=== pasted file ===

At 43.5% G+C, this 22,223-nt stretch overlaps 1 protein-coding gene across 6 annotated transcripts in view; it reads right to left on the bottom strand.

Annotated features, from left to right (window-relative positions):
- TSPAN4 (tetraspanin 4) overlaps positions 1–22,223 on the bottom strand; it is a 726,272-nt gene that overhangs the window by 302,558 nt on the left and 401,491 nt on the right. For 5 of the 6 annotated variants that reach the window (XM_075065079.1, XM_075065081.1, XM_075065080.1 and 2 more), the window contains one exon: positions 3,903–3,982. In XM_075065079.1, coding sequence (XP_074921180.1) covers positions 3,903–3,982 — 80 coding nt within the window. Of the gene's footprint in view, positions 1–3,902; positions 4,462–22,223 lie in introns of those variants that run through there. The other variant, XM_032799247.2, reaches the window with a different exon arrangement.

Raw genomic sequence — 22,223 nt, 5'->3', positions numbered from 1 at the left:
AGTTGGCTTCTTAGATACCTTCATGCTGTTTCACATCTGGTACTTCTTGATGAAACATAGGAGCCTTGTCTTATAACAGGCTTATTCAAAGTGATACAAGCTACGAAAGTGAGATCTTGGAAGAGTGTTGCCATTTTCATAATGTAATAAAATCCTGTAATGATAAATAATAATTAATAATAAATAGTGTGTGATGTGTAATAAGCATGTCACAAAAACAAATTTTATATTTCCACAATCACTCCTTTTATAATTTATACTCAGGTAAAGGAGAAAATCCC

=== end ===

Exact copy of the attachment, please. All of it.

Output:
At 43.5% G+C, this 22,223-nt stretch overlaps 1 protein-coding gene across 6 annotated transcripts in view; it reads right to left on the bottom strand.

Annotated features, from left to right (window-relative positions):
- TSPAN4 (tetraspanin 4) overlaps positions 1–22,223 on the bottom strand; it is a 726,272-nt gene that overhangs the window by 302,558 nt on the left and 401,491 nt on the right. For 5 of the 6 annotated variants that reach the window (XM_075065079.1, XM_075065081.1, XM_075065080.1 and 2 more), the window contains one exon: positions 3,903–3,982. In XM_075065079.1, coding sequence (XP_074921180.1) covers positions 3,903–3,982 — 80 coding nt within the window. Of the gene's footprint in view, positions 1–3,902; positions 4,462–22,223 lie in introns of those variants that run through there. The other variant, XM_032799247.2, reaches the window with a different exon arrangement.

Raw genomic sequence — 22,223 nt, 5'->3', positions numbered from 1 at the left:
AGTTGGCTTCTTAGATACCTTCATGCTGTTTCACATCTGGTACTTCTTGATGAAACATAGGAGCCTTGTCTTATAACAGGCTTATTCAAAGTGATACAAGCTACGAAAGTGAGATCTTGGAAGAGTGTTGCCATTTTCATAATGTAATAAAATCCTGTAATGATAAATAATAATTAATAATAAATAGTGTGTGATGTGTAATAAGCATGTCACAAAAACAAATTTTATATTTCCACAATCACTCCTTTTATAATTTATACTCAGGTAAAGGAGAAAATCCC